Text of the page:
Your Body Over Time

If you took a hard look at all the ways this problem with your body has cost you, how did you feel? Were you angry, sad, or ashamed? This problem has been painful. This problem has hurt you.

Or did it leave you feeling determined? This is why this problem has to change. I have to solve — to get rid of — this problem. Is this feeling familiar?

Be honest: Have these feelings — the anger, the sadness, the shame, the guilt, the fear, the determination about your body and your eating — hung around for a long time? How long has your body been part of your problem?

Why not take a look? In your journal, try making a timeline to organize your history in your body, and all of the important life events in your body history.

On a page turned to a landscape orientation, draw a line across the middle. Along the bottom fill in dates, ages, whatever way you want to organize time. You can take the timeline up to the present, or project it into the future. It’s up to you.

What can you put on your timeline? It might include your weight or shape history, your dieting history, health events that affected you, other events that affected your self-image. It should definitely include other important life experiences, positive and negative, that shaped who you are today. Try putting positive events above the line, and negative events below the line. Paste in photographs, write in comments, make drawings and doodles. Make it your own.

Here’s a little vintage Cyndi Lauper for you while you get out the glue sticks and scissors.

So, take a look: what do you notice? Take a look at the positive side of your timeline. Did body shape and weight take as big a role as you expected? I’ll bet a dollar that your major achievements weren’t “reached 100 pounds!” or “fit into my skinny jeans!” Instead, the events that are significant may reflect your values and passions apart from your body struggle.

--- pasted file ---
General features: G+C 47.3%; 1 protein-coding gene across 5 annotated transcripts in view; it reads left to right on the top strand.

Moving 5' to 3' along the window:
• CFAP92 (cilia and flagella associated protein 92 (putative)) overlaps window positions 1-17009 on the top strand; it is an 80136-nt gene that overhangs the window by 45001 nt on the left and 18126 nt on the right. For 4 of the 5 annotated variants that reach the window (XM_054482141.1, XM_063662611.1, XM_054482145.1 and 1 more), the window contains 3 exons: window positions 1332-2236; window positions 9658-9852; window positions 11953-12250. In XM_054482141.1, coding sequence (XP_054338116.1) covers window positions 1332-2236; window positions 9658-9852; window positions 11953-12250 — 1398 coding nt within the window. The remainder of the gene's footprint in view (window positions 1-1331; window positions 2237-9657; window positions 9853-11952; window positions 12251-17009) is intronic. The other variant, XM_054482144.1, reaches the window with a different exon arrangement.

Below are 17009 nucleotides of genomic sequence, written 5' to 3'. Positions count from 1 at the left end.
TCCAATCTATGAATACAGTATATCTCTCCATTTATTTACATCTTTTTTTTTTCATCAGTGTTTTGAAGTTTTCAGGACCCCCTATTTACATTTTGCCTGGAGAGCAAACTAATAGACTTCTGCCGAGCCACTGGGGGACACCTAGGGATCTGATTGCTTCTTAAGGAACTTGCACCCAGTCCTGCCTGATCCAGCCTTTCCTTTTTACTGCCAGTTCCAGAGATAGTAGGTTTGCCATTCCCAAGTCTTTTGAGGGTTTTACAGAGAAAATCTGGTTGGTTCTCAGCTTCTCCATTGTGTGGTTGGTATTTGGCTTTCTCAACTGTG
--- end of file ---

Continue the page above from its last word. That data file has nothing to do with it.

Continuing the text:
How do weight and shape struggles appear on your timeline? Do they appear at all? (Are they mostly on the negative side of your timeline?) Are there diets, negative body comments by people you cared about, ongoing events in your struggle with yourself? What does this mean?

Did you note your weight anywhere? If you didn’t, notice that: Maybe deep down, the number on the scale doesn’t matter as much to you as the experiences and life events you truly value. If you did put in important “numbers on the scale” were they achievements (numbers you were proud of)? Or were they numbers that represented failures or tragedies to you?

Are there photographs of you pasted into the timeline? What are your memories of those times? Does the person in the picture look like the person you remember being?

Another interesting thing about weight numbers, if they appear in your timeline, is to observe their pattern over time. Despite your struggle with your body, if you are like most people, your weight has increased over time.

The opposite may be true for your satisfaction with your body over time, especially if you have been engaged in a body-related struggle. See if this is true: Is it the case that, despite lots of changes and lots of efforts to “fix”  yourself, you are more unhappy with yourself now than at whatever age your body struggle began?

Seeing weight gain and increased body dissatisfaction over time is not unusual, but typical. Whether you charted in your weight numbers or not, consider: Is this true for you? Have you gained weight, lost weight, or stayed the same over time? What has happened to your body image over time? Has it gotten better, worse, or stayed about the same?

What does this mean?

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2 Responses to Your Body Over Time

  1. Pingback: What have you already tried to solve your body? | The Full Belly

  2. Pingback: The Solution To Your Problem | The Full Belly

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